Lana was betrayed in a sense by her lover and in Episode 2 she loses her friendship with Grace after preventing her and Kit from escaping. Now that she’s truly alone, are the viewers going to see her give up or keep fighting for her freedom?
One thing you can say about Lana is that giving up is not an option. She’s already been through a lot. She’s been through the electroshock therapy. But by the time the show goes on, it will be hard for her to maintain that resiliency.
Some of the other cast members told me that filming the show was fun but also exhausting and that they wanted to do a comedy or lighter role after completing the season. Do you share that same thought and do you get so into your surrounding as an actress that it starts to become real for the time you’re on the set?
I’ve had my share of days where I’ve gone in the corner and cried my eyes out. Your mind knows you’re pretending, but your body doesn’t know your pretending. I feel I find energy from doing it because it’s so crazy.
You have experience in Broadway as well as TV and movies. What are the different challenges they present?
If you see any actor giving a half-decent performance on television they must be every good. In the movies, you have maybe three pages of dialogue a day, which is fewer than the amount you’ll get for TV. It’s a breakneck pace on TV. In terms of theater, which is probably my favorite, you spend three to five weeks in rehearsal. You have more time to perfect the performance, even though you can’t always make it perfect. Theater has a beginning, a middle and an end. You’re constantly discovering things. It’s a very "alive" experience.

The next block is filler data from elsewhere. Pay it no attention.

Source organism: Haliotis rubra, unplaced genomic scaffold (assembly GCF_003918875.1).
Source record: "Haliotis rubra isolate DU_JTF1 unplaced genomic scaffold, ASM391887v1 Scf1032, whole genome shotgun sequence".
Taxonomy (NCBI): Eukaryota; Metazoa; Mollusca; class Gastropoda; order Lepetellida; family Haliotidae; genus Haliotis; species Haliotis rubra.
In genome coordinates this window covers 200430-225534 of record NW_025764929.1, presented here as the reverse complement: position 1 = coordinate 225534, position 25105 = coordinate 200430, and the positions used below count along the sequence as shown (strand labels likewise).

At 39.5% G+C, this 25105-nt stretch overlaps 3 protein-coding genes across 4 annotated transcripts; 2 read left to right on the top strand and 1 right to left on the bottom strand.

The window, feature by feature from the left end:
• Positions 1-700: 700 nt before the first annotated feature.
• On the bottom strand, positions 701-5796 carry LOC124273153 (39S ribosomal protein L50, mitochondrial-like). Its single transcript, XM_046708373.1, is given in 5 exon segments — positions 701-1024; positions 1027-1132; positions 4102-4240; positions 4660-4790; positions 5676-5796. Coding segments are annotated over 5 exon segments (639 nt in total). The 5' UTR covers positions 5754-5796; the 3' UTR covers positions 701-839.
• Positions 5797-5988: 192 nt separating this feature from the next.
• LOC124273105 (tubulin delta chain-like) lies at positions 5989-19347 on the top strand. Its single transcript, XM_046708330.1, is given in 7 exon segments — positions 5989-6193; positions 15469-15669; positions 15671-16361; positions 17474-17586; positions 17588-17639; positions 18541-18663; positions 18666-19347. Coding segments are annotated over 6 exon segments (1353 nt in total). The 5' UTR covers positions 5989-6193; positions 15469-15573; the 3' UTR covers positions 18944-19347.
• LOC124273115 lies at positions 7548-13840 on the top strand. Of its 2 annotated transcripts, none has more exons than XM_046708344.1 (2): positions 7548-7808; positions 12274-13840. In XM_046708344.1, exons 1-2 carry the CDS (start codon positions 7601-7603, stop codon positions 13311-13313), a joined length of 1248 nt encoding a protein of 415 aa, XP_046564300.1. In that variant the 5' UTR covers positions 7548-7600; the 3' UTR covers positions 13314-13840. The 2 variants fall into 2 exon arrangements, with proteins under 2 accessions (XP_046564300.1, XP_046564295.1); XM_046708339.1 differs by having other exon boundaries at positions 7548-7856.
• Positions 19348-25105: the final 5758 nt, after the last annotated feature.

In some of your interviews, you’ve talked about how important it was for your career to make the move from Florida to New York. Where do you think you’d be without going to school in New York and making that decision?
I thank my mother. I’ve always joked that I would have spent my career playing characters at Disney World. I would have gone from Cinderella to Snow White to the Evil Queen. [Laughs]. It’s not that I wouldn’t be acting, but without going to New York, I wouldn’t have had the same opportunities. I got very lucky.
Did Ryan Murphy give you and the rest of the cast any idea when they will decide who is back for Season 3? I know you said you would like to return.
More than that, I’m quite hopeful. I’m crossing my fingers. I think Ryan has an idea of where he wants to go with the next season, but he hasn’t shared that information with the cast yet.
Is it hard to plan for other acting opportunities while your status for next season is unknown?
Yeah, and I think eventually they will let us know because other jobs will open and we need to make ourselves available if we’re not featured during season three. But I’m hoping I do get to be a part of whatever is decided on for Season 3.